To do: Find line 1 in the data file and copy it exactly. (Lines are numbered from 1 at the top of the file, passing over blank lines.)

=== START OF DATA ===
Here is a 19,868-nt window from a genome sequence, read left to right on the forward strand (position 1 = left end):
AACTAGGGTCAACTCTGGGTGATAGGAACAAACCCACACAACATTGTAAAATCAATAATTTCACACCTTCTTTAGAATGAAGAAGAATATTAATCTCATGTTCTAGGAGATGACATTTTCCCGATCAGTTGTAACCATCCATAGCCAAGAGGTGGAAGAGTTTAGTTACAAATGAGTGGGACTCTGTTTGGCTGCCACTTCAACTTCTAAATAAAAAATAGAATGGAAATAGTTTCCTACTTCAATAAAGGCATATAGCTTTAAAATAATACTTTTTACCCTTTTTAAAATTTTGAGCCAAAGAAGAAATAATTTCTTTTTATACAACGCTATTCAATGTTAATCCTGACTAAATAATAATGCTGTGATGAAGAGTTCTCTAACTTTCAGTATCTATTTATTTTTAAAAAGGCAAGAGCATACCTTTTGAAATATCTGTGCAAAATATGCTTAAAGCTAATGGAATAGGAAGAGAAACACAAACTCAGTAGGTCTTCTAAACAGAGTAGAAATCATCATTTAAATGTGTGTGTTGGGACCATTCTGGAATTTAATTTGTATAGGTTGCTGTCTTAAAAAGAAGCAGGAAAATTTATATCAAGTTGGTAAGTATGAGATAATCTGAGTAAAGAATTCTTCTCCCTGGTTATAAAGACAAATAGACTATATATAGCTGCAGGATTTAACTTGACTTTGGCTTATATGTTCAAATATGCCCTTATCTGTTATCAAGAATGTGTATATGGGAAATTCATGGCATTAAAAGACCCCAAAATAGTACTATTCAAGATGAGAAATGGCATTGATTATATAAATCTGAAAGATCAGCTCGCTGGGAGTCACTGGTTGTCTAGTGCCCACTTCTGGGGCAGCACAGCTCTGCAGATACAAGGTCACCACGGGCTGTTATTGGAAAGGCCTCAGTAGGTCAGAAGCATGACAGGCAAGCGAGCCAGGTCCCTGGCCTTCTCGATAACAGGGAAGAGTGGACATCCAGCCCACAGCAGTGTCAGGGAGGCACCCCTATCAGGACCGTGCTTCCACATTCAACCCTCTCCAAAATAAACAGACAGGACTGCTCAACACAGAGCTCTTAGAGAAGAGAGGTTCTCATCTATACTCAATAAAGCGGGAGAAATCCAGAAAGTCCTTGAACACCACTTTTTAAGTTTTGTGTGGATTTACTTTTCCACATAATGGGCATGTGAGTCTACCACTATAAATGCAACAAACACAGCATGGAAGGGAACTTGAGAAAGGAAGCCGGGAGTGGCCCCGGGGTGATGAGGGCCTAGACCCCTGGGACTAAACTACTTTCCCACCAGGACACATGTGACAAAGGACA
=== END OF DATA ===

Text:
Here is a 19,868-nt window from a genome sequence, read left to right on the forward strand (position 1 = left end):